At the March 19 meeting, people involved in Shakespeare in the Park and Symphonies in the Glen raved about how successful these programs have been. If they have been so successful, why is a permanent installation needed?
New baseball diamonds at Crystal Springs
Finally, there are the “youth baseball” fields in Crystal Springs. LaBonge aide Carolyn Ramsey is said to have appeared recently at a Recreation and Parks Commission subcommittee meeting and to have remarked that the councilmember has wanted these ball fields his whole life. This, some might argue, constitutes the needs assessment for the ball fields project. Councilmember LaBonge seems to have chosen this project as his legacy. Having one’s name on baseball diamonds in Crystal Springs, Park Central, is likely more gratifying than seeing it in a corner of Griffith Park, say, Ferraro Field or North Atwater Park.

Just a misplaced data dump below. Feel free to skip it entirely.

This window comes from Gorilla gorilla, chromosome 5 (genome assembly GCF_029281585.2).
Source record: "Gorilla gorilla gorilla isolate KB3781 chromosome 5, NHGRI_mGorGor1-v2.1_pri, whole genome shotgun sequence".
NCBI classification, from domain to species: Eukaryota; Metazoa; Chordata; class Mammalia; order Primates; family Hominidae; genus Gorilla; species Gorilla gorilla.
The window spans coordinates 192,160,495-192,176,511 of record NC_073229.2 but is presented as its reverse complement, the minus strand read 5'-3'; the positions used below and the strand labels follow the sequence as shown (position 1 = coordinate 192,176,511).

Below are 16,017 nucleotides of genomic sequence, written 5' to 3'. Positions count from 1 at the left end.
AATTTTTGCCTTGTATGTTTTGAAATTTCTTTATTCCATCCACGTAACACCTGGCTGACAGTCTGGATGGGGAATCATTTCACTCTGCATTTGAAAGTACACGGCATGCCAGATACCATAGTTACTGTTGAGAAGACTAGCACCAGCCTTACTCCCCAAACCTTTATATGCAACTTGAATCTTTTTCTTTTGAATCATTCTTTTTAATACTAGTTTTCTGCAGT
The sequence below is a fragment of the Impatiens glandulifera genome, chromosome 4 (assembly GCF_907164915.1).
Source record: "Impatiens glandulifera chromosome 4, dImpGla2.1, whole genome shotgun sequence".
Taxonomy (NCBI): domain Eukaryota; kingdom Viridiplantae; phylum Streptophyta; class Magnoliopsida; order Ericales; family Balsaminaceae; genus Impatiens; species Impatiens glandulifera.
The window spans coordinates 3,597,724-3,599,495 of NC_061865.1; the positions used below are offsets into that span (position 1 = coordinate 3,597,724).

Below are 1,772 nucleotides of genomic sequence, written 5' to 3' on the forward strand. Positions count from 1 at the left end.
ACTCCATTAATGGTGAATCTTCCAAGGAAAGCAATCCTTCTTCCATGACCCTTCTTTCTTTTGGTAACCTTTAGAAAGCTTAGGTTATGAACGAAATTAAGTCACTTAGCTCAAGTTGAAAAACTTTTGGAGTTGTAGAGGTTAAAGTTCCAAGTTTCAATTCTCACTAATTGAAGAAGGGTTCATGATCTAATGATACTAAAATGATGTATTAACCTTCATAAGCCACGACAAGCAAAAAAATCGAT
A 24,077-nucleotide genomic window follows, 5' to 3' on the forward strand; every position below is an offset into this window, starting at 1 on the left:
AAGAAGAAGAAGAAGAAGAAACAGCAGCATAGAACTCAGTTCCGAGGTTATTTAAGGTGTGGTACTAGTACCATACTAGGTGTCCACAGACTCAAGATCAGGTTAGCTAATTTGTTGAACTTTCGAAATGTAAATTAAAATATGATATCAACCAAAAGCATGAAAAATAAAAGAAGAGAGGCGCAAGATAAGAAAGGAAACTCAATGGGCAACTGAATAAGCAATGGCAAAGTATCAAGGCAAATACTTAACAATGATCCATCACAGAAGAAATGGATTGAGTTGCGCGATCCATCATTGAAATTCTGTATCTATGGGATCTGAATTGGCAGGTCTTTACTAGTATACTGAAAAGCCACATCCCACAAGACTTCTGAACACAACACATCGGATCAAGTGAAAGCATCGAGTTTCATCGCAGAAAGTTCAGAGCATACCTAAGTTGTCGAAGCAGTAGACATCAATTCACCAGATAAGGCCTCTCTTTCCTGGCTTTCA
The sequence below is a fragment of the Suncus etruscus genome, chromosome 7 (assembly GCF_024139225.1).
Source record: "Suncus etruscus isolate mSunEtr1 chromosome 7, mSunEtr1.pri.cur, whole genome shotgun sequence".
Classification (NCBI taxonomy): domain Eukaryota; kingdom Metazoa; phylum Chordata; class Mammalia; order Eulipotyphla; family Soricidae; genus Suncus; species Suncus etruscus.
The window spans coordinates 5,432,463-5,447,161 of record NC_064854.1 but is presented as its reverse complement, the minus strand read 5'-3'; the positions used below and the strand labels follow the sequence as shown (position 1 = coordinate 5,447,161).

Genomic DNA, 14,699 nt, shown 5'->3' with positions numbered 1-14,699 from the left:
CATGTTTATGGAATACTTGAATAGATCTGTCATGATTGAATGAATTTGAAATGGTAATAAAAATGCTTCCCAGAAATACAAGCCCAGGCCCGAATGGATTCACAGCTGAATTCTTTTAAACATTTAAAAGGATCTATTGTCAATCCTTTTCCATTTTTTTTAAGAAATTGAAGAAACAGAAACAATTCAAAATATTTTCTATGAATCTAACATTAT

The Sierra Club’s Angeles Chapter and the Griffith Family Trust both oppose the use of Crystal Springs for ball fields. Dugouts, bleachers, scoreboards, security lighting and fencing will be built on a four-acre area now used for picnics and free-play. In order to accommodate the ball fields, “up to 49 trees” will be removed, including a heritage sycamore. Removal of mature trees, of course, means removal of habitat. Construction is expected to take two years. It is doubtful that anyone will want to play or picnic anywhere near the noise, exhaust and mess contributed by backhoes and bulldozers.
The funding for this project is to come mostly from Proposition K (“L.A. for Kids”) money. The passage of Prop K created a city-wide assessment district which generates 25 million dollars each year for the acquisition, improvement, construction and maintenance of City parks, recreation facilities and other projects through an annual real property tax assessment on City residents over a 30-year period. Some of the grants allocated through Prop K are competitive. The ball fields project is one of these.